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  • What Do We Mean by Anglo-Saxon?Pre-Conquest to the Present
  • David Wilton

As an undergraduate majoring in Government and Law at Lafayette College in Easton, Pennsylvania in the 1980s, I regularly passed by the dedicatory plaque in the lobby of the Kirby Hall of Civil Rights, a building built in 1930 and funded by one of the co-founders of the Woolworth's retail chain. The plaque reads, in part, "To provide facilities for instruction in the Anglo-Saxon ideals of the true principles of constitutional freedom, including the right of man to own property and do with it as he will."1 Even as a politically naïve eighteen-year-old I recognized the racially problematic nature of this use of Anglo-Saxon, and the faculty and staff had recognized it too, artfully positioning a bulletin board so the plaque was obscured from casual view. To read the plaque, one had to walk around and step behind the bulletin board. Today the field of medieval studies, and in particular the subfield that studies pre-Conquest England, faces the same problem with the term Anglo-Saxon. In this article I will provide evidence from linguistic corpora for what is often known or assumed from anecdotal experience: that the term is an identity label associated with whiteness and is often the self-identification preferred by white supremacists. While few, if any, professional medievalists today would associate themselves with such racist views, the continued use of Anglo-Saxon by those in the field perpetuates and lends legitimacy to those views. Furthermore, by continuing to use it we place the literary and historical study of the period into a silo of national identity that is, partially at least, also defined by origins, race, and ethnicity.2 This association of Anglo-Saxon with racial and national identity has created expectations for who is welcome in the field of pre-Conquest studies. As Mary Rambaran-Olm has noted, "the field has traditionally been represented by white people and unsurprisingly still attracts mostly white students due to the field's [End Page 425] inherent whiteness."3 And Daniel Remein has written that, "For most English speakers in North America, Anglo-Saxon means white. . . . Anglo-Saxon Studies is facing a problem of how this field itself is raced, which conditions not only our capacity to think about race in early medieval Britain, but also how students' and scholars' very bodies enter the field."4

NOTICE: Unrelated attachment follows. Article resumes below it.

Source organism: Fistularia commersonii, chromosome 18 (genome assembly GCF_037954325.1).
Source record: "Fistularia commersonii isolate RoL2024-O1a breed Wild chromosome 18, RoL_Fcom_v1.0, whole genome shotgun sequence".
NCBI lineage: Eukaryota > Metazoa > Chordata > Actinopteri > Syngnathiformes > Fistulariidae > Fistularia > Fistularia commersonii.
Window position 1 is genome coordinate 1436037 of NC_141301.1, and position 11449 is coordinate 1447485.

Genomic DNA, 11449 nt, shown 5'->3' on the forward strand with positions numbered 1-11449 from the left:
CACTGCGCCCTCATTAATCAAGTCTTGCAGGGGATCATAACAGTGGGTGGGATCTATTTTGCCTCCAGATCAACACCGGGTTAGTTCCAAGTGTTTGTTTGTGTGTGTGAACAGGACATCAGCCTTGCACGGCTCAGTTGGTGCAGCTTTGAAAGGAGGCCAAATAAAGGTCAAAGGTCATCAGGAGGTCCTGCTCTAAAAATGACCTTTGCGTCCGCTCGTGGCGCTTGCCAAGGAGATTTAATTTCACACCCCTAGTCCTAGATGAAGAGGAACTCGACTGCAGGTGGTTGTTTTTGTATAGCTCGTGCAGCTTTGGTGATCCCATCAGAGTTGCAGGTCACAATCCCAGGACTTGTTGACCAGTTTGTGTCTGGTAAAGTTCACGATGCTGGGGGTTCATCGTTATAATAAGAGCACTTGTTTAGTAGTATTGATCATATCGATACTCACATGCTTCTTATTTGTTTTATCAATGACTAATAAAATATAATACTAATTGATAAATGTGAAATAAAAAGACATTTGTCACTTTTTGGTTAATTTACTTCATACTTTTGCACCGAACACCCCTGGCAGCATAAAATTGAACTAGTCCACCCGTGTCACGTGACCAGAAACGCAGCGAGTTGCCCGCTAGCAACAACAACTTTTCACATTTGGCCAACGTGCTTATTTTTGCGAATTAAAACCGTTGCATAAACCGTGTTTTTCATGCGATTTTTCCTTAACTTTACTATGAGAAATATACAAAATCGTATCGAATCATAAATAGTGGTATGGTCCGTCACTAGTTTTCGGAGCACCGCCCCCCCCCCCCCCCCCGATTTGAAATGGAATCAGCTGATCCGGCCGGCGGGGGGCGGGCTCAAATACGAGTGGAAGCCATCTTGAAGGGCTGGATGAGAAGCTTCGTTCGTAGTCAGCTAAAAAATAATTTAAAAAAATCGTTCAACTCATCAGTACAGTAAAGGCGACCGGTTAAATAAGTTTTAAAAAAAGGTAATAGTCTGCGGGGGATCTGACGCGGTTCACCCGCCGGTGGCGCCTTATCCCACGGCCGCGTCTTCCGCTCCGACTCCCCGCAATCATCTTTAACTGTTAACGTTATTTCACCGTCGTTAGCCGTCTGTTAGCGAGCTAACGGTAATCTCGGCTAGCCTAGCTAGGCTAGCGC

While the use of Anglo-Saxon is problematic, the use of Anglo-Saxonist as a label for professional medievalists who study the period is even more fraught. The Oxford English Dictionary (OED) gives two definitions of the term, both dating to the nineteenth century: "an expert in or student of Old English language, literature, and culture" and "person who believes in the importance or superiority of Anglo-Saxon language, people, or culture (past or present)."5 Not only is it easy to perceive the first definition as lending support and legitimacy to the second, but such a perception is justified by the history of the field of pre-Conquest studies. This problematic nature of Anglo-Saxon, and especially Anglo-Saxonist, was the impetus behind the 2019 decision of the International Society of Anglo-Saxonists to change its name.6

The use of Anglo-Saxon as an ethnic identifier is also reinforced by the use of Anglo as a standalone term or in hyphenates to refer to people of white or, in colonial and postcolonial contexts, mixed-race descent. In his 1785 Notes on the State of Virginia, Thomas Jefferson uses Anglo-American to refer to Anglophones living in what is now Canada, and the standalone Anglo to refer to an English-speaking resident of Upper Canada is in place by 1800. Anglo-Indian meaning a British resident of India appears by 1805 and meaning a person of mixed British and Indian ancestry by the 1830s. And Anglo referring to English-speaking Americans, in contrast to Latin Americans, is in place by the 1840s with the expansion of American territory into that which had belonged to Mexico.7 These uses continue to be widespread in present-day vocabulary, lending legitimacy and strength...


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